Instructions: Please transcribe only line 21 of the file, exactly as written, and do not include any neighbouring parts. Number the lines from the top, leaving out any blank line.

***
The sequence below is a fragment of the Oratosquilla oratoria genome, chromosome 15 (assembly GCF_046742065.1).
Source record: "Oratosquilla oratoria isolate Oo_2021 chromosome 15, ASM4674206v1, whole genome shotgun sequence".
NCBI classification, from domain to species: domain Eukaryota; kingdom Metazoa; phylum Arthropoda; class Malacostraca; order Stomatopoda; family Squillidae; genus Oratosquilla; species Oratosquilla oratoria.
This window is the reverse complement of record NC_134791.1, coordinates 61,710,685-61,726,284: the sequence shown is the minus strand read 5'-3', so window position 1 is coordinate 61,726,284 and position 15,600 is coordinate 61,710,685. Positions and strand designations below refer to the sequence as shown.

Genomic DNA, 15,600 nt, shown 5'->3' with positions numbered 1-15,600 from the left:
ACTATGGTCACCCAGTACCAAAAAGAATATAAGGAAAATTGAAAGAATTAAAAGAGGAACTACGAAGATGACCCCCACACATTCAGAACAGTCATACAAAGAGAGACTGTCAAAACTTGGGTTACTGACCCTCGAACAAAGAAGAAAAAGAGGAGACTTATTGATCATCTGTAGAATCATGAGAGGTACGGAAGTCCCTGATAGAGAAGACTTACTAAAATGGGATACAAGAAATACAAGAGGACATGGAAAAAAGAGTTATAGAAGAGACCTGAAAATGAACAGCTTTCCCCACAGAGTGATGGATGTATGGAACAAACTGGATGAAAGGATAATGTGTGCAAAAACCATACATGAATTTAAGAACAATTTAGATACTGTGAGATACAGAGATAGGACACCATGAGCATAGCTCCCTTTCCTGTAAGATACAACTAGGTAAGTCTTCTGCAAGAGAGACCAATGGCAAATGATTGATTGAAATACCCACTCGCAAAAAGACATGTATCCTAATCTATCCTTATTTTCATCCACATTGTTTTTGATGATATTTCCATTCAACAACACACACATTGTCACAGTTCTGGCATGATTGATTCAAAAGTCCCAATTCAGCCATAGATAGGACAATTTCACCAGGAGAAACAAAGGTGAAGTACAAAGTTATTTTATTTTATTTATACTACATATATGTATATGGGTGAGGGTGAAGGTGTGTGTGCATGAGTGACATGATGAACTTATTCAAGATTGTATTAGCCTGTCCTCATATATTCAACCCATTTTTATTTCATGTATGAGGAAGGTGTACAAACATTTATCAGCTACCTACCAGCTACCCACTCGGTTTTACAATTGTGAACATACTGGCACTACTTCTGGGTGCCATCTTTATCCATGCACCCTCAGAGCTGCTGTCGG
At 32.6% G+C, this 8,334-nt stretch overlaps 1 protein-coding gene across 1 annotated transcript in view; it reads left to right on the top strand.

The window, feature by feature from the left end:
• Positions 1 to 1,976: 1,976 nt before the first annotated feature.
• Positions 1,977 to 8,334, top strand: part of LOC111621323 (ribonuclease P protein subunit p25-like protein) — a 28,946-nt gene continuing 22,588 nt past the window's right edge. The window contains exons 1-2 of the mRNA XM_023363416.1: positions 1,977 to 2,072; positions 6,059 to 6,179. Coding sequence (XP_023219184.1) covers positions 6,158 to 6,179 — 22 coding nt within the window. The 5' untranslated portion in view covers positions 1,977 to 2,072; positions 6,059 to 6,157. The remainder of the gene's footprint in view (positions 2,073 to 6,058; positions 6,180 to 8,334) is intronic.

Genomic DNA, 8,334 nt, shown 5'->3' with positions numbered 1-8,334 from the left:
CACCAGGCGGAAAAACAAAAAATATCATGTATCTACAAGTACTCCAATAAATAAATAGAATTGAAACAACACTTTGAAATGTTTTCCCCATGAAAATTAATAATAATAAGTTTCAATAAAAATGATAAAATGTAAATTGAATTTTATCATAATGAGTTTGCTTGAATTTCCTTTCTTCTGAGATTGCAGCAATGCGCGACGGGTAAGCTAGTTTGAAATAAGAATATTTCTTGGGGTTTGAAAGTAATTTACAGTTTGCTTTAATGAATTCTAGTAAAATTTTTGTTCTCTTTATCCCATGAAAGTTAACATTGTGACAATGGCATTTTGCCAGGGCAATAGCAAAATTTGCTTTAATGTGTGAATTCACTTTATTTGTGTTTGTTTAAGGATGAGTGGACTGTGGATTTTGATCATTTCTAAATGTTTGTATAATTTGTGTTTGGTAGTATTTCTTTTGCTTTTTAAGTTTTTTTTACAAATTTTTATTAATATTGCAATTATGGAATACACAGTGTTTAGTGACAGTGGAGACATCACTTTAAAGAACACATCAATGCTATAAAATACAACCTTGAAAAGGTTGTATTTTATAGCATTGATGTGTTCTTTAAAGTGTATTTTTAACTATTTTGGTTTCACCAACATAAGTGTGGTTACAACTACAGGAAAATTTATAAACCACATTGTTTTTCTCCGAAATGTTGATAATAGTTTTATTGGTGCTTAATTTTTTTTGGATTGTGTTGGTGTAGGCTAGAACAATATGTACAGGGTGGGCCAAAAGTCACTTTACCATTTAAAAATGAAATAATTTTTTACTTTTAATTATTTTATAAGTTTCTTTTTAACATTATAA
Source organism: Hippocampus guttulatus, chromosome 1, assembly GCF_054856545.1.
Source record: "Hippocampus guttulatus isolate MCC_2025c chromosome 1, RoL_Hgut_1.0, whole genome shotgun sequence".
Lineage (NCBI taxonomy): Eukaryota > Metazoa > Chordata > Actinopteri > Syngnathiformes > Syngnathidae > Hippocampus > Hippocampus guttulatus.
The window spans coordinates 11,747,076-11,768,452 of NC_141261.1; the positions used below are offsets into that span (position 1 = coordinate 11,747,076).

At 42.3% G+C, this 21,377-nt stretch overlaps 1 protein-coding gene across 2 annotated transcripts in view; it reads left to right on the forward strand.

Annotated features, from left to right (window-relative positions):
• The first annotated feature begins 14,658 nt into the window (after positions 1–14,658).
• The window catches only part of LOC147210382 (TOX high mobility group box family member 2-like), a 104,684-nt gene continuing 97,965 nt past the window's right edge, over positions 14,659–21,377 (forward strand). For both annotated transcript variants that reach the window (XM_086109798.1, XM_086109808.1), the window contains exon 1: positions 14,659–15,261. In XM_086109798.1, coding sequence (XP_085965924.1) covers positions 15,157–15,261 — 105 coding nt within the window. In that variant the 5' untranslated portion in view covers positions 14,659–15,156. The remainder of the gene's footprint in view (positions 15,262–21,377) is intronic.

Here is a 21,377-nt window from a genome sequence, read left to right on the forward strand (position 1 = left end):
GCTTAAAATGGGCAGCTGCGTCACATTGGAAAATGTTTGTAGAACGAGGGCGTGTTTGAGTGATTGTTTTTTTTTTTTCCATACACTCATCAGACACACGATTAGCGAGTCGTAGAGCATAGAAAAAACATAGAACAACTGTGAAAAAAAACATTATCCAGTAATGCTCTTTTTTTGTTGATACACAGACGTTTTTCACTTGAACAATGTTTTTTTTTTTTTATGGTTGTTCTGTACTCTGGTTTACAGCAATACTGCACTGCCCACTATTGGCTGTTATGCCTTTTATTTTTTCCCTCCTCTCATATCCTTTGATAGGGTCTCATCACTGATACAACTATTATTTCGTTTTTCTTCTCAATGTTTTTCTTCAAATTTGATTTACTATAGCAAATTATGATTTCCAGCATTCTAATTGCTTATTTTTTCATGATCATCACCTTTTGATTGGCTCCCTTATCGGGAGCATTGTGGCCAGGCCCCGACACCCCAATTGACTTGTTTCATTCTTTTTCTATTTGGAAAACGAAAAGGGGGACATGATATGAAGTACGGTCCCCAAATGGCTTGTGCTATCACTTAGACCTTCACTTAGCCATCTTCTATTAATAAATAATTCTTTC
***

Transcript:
Here is a 21,377-nt window from a genome sequence, read left to right on the forward strand (position 1 = left end):